Kenyan Regulator Refuses License Renewal for Bolt Over Alleged Breaches

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The National Transport and Safety Authority (NTSA) has declined to renew Bolt’s operating license, citing violations including excessive commission charges and an “illegal” booking fee.

The regulator’s decision could affect Bolt’s operations as it aims to expand in Kenya.

Kenya’s transport regulator has denied Bolt a license renewal, claiming violations of transportation network regulations, including commission charges and a booking fee. The regulator’s refusal could impact Bolt’s operations in Kenya.

The National Transport and Safety Authority (NTSA) has accused Bolt of breaking regulations related to commission charges and booking fees, stating it cannot renew the operator’s license until these issues are resolved. Bolt’s current license, issued in October, is set to expire soon.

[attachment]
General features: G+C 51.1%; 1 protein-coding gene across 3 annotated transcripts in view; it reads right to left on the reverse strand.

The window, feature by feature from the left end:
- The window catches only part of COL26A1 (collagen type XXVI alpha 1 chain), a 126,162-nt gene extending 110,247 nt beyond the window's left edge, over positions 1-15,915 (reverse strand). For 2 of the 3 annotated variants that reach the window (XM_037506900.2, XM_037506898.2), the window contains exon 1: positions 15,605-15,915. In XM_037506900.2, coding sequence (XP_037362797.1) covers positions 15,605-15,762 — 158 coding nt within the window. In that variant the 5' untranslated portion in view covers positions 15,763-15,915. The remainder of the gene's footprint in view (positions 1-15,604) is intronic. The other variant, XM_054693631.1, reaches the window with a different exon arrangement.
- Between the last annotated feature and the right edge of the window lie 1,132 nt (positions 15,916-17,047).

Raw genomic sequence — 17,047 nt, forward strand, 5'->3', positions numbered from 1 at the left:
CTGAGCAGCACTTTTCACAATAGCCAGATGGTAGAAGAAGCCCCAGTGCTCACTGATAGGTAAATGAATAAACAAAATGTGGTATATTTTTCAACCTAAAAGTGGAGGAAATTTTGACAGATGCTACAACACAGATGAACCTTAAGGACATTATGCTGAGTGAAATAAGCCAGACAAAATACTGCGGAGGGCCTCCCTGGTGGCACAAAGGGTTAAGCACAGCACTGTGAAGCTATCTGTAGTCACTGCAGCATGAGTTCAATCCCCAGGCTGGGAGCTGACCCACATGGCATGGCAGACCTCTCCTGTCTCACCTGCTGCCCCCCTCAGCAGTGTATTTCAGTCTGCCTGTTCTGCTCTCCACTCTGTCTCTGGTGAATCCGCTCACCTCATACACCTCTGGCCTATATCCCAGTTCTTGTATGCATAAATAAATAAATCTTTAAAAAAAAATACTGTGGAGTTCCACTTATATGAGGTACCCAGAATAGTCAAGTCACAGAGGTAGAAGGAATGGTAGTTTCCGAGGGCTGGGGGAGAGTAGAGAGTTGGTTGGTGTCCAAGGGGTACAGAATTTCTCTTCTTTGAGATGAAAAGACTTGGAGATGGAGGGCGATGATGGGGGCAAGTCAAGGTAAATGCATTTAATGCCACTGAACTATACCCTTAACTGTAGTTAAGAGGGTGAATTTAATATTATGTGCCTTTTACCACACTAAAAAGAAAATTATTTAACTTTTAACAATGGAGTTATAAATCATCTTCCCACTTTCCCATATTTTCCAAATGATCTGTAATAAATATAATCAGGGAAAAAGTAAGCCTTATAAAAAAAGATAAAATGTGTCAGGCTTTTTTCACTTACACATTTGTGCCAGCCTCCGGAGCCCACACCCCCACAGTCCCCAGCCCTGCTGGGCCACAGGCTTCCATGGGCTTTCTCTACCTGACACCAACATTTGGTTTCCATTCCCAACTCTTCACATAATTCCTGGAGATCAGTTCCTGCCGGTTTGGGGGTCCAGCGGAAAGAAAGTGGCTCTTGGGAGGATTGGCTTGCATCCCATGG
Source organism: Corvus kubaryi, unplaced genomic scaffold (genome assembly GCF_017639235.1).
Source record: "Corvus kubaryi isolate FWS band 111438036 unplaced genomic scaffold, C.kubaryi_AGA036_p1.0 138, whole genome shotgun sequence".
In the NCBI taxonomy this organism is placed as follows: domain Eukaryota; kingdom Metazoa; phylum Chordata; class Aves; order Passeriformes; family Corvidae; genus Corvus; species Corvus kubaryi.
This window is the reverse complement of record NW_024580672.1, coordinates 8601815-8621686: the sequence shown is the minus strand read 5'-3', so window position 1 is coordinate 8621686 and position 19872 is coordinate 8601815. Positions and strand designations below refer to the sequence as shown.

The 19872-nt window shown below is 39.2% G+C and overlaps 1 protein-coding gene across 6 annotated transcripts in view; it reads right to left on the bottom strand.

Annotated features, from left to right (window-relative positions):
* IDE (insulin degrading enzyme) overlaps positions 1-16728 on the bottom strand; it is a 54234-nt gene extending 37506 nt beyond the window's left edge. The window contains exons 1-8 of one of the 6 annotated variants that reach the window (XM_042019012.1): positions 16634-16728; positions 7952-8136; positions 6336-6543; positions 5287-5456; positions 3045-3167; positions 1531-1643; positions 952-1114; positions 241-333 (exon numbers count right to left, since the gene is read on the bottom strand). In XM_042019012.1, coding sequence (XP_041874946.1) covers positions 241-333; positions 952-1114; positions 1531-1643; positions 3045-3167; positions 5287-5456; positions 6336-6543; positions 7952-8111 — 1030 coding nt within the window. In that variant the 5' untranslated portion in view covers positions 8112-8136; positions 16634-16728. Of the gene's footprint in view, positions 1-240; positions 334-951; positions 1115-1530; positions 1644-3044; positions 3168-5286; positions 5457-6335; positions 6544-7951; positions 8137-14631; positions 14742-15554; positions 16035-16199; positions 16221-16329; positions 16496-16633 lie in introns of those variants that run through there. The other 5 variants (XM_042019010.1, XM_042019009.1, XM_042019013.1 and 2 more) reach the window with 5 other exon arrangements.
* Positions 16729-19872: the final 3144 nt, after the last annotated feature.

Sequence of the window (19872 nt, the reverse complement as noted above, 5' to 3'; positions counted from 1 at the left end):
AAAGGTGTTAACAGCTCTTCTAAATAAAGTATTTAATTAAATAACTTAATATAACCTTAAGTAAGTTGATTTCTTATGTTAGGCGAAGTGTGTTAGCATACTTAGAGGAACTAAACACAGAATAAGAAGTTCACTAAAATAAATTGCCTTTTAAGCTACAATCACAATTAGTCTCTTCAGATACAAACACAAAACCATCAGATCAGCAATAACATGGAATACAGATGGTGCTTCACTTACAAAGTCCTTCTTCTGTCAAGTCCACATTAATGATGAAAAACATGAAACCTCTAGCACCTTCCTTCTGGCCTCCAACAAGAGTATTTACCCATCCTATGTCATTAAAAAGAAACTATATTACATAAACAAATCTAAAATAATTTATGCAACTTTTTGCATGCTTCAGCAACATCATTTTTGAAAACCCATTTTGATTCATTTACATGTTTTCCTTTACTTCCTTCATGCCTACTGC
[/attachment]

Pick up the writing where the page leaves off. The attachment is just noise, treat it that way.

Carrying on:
In response, Bolt’s country manager, Linda Ndung’u, argued that the company charges a booking fee to cover support and enhance service efficiency, maintaining that they are fully compliant with regulations.

The NTSA has demanded that Bolt provide detailed commission rates, highlighting any that exceed the maximum allowable 18%. Additionally, they want Bolt to cease the “illegal” booking fee.

This decision could impact Bolt’s operations in Kenya, where it is the largest ride-hailing service in terms of the number of towns it serves, with services available in 16 locations. Bolt operates in several African countries, including Kenya, Ghana, Nigeria, Uganda, Tanzania, and Tunisia.

NTSA’s refusal to renew the license is based on allegations of Bolt charging commission rates exceeding 18% and imposing an “illegal” booking fee, which the regulations prohibit.

Bolt has a limited time to address these issues if it wishes to continue operations beyond the license’s expiration date.

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